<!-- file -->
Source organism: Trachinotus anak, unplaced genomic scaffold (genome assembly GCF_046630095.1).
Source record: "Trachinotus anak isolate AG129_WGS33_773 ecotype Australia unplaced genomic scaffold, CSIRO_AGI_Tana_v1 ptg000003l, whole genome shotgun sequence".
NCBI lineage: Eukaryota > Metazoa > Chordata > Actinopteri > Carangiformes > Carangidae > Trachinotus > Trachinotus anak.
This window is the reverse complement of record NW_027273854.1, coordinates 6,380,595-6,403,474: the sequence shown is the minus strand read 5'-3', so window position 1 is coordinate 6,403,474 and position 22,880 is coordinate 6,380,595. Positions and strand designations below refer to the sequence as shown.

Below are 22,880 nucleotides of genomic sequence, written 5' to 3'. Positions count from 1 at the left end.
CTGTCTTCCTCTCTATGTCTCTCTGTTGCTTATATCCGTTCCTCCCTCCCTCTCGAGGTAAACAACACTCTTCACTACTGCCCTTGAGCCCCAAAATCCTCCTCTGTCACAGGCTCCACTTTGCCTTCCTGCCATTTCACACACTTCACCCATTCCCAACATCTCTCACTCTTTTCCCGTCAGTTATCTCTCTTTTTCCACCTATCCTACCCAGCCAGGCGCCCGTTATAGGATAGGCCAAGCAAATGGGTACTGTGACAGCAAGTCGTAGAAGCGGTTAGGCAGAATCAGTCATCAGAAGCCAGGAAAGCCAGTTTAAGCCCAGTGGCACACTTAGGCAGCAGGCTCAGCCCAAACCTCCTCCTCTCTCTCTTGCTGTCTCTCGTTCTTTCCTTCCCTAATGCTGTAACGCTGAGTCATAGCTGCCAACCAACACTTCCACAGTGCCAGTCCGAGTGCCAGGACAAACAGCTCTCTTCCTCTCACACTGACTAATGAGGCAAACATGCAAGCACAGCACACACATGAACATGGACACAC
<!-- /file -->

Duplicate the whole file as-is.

Source organism: Trachinotus anak, unplaced genomic scaffold (genome assembly GCF_046630095.1).
Source record: "Trachinotus anak isolate AG129_WGS33_773 ecotype Australia unplaced genomic scaffold, CSIRO_AGI_Tana_v1 ptg000003l, whole genome shotgun sequence".
NCBI lineage: Eukaryota > Metazoa > Chordata > Actinopteri > Carangiformes > Carangidae > Trachinotus > Trachinotus anak.
This window is the reverse complement of record NW_027273854.1, coordinates 6,380,595-6,403,474: the sequence shown is the minus strand read 5'-3', so window position 1 is coordinate 6,403,474 and position 22,880 is coordinate 6,380,595. Positions and strand designations below refer to the sequence as shown.

Below are 22,880 nucleotides of genomic sequence, written 5' to 3'. Positions count from 1 at the left end.
CTGTCTTCCTCTCTATGTCTCTCTGTTGCTTATATCCGTTCCTCCCTCCCTCTCGAGGTAAACAACACTCTTCACTACTGCCCTTGAGCCCCAAAATCCTCCTCTGTCACAGGCTCCACTTTGCCTTCCTGCCATTTCACACACTTCACCCATTCCCAACATCTCTCACTCTTTTCCCGTCAGTTATCTCTCTTTTTCCACCTATCCTACCCAGCCAGGCGCCCGTTATAGGATAGGCCAAGCAAATGGGTACTGTGACAGCAAGTCGTAGAAGCGGTTAGGCAGAATCAGTCATCAGAAGCCAGGAAAGCCAGTTTAAGCCCAGTGGCACACTTAGGCAGCAGGCTCAGCCCAAACCTCCTCCTCTCTCTCTTGCTGTCTCTCGTTCTTTCCTTCCCTAATGCTGTAACGCTGAGTCATAGCTGCCAACCAACACTTCCACAGTGCCAGTCCGAGTGCCAGGACAAACAGCTCTCTTCCTCTCACACTGACTAATGAGGCAAACATGCAAGCACAGCACACACATGAACATGGACACAC